One of the audience, with a contemptuous remark, took a handful of pebbles to pelt him with.
The wool is, however, poor compared to the otter and beaver, and the pelt thin and in no way comparable to them in strength.
He wiped the bloodied knife on its pelt and straightened, meeting her gaze.
Generally the skins are placed in an alkali bath, then by hand with a blunt wooden instrument the moisture of the pelt is worked out and it is drawn carefully to and fro over a straight, dull-edged knife to remove any superfluous flesh and unevenness.
The walrus, hunted for its ivory tusks, and the sea otter, rarest and most valuable of Alaskan fur animals, are near extermination; the blue fox is now bred for its pelt on the Aleutians and the southern continental coast; the skins of the black and silver fox are extremely rare, and in general the whole fur industry is discouragingly decadent.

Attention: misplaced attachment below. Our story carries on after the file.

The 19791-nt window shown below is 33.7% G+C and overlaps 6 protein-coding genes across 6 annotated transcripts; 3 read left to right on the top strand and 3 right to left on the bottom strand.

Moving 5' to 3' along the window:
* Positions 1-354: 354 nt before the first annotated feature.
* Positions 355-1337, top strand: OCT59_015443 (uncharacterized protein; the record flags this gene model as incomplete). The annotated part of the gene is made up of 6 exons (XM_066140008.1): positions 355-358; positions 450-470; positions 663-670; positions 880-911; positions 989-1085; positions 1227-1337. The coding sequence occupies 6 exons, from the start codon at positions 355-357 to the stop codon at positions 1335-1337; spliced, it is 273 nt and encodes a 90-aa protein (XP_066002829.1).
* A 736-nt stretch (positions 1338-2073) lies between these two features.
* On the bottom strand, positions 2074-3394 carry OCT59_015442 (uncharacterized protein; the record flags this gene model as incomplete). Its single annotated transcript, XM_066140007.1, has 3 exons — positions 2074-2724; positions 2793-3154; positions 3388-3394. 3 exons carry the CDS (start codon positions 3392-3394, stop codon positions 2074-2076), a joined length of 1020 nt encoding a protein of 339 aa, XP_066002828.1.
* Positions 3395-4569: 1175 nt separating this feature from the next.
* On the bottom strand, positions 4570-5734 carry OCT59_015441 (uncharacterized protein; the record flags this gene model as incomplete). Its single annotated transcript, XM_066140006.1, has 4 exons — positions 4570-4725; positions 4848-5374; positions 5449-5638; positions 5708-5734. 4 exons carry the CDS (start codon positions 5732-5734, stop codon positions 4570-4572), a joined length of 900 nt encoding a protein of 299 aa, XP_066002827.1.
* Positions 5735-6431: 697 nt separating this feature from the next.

After being purchased at the auction sales they are washed, then stretched upon a hoop, when all blubber and unnecessary flesh is removed, and the pelt is reduced to an equal thickness, but not so thin as it is finally rendered.
In the case of seal and beaver skins the process is a much more difficult one, as the water or hard top hairs have to be removed by hand after the pelt has been carefully rendered moist and warm.
The results of applying tannic acid are to harden the pelt and discolour and weaken the fur.
The pelt after the German dressing is dry, soft and white, which is due to a finishing process where meal is used, thus they compare favourably with the moister and consequently heavier English finish.
Regarded as useful for felt it is denominated staple fur, while with respect to its use with and on the pelt it is called fancy fur.